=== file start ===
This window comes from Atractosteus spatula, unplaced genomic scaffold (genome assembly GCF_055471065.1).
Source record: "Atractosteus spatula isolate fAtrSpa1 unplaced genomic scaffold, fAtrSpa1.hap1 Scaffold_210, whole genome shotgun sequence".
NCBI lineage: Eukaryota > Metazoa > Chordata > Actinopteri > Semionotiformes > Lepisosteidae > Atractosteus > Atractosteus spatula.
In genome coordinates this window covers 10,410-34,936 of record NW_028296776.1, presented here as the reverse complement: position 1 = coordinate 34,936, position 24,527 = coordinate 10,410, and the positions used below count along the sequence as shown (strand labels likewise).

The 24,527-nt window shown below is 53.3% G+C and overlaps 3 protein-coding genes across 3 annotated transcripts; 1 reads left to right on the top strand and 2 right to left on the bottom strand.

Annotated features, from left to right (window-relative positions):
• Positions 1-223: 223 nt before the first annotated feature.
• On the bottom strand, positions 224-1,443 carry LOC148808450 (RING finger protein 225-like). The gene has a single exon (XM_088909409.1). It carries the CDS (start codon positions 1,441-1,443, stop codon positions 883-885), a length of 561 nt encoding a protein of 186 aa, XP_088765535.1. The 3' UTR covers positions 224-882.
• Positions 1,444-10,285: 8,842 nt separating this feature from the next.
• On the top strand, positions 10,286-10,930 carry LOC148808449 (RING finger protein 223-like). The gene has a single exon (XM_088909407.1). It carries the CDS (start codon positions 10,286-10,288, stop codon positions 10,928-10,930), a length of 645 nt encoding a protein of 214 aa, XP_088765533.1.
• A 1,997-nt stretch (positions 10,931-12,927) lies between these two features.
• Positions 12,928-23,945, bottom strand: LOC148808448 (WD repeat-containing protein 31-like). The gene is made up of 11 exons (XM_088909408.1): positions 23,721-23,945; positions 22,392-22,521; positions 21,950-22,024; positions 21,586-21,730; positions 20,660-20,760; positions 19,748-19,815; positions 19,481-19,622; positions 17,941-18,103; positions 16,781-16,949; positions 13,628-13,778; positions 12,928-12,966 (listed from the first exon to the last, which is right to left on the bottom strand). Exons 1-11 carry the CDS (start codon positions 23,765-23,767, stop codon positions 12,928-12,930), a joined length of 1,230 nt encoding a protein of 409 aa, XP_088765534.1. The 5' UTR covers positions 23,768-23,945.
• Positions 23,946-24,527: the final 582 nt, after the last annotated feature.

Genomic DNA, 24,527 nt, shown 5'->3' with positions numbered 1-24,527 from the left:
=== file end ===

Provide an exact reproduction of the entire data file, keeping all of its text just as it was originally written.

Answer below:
This window comes from Atractosteus spatula, unplaced genomic scaffold (genome assembly GCF_055471065.1).
Source record: "Atractosteus spatula isolate fAtrSpa1 unplaced genomic scaffold, fAtrSpa1.hap1 Scaffold_210, whole genome shotgun sequence".
NCBI lineage: Eukaryota > Metazoa > Chordata > Actinopteri > Semionotiformes > Lepisosteidae > Atractosteus > Atractosteus spatula.
In genome coordinates this window covers 10,410-34,936 of record NW_028296776.1, presented here as the reverse complement: position 1 = coordinate 34,936, position 24,527 = coordinate 10,410, and the positions used below count along the sequence as shown (strand labels likewise).

The 24,527-nt window shown below is 53.3% G+C and overlaps 3 protein-coding genes across 3 annotated transcripts; 1 reads left to right on the top strand and 2 right to left on the bottom strand.

Annotated features, from left to right (window-relative positions):
• Positions 1-223: 223 nt before the first annotated feature.
• On the bottom strand, positions 224-1,443 carry LOC148808450 (RING finger protein 225-like). The gene has a single exon (XM_088909409.1). It carries the CDS (start codon positions 1,441-1,443, stop codon positions 883-885), a length of 561 nt encoding a protein of 186 aa, XP_088765535.1. The 3' UTR covers positions 224-882.
• Positions 1,444-10,285: 8,842 nt separating this feature from the next.
• On the top strand, positions 10,286-10,930 carry LOC148808449 (RING finger protein 223-like). The gene has a single exon (XM_088909407.1). It carries the CDS (start codon positions 10,286-10,288, stop codon positions 10,928-10,930), a length of 645 nt encoding a protein of 214 aa, XP_088765533.1.
• A 1,997-nt stretch (positions 10,931-12,927) lies between these two features.
• Positions 12,928-23,945, bottom strand: LOC148808448 (WD repeat-containing protein 31-like). The gene is made up of 11 exons (XM_088909408.1): positions 23,721-23,945; positions 22,392-22,521; positions 21,950-22,024; positions 21,586-21,730; positions 20,660-20,760; positions 19,748-19,815; positions 19,481-19,622; positions 17,941-18,103; positions 16,781-16,949; positions 13,628-13,778; positions 12,928-12,966 (listed from the first exon to the last, which is right to left on the bottom strand). Exons 1-11 carry the CDS (start codon positions 23,765-23,767, stop codon positions 12,928-12,930), a joined length of 1,230 nt encoding a protein of 409 aa, XP_088765534.1. The 5' UTR covers positions 23,768-23,945.
• Positions 23,946-24,527: the final 582 nt, after the last annotated feature.

Genomic DNA, 24,527 nt, shown 5'->3' with positions numbered 1-24,527 from the left: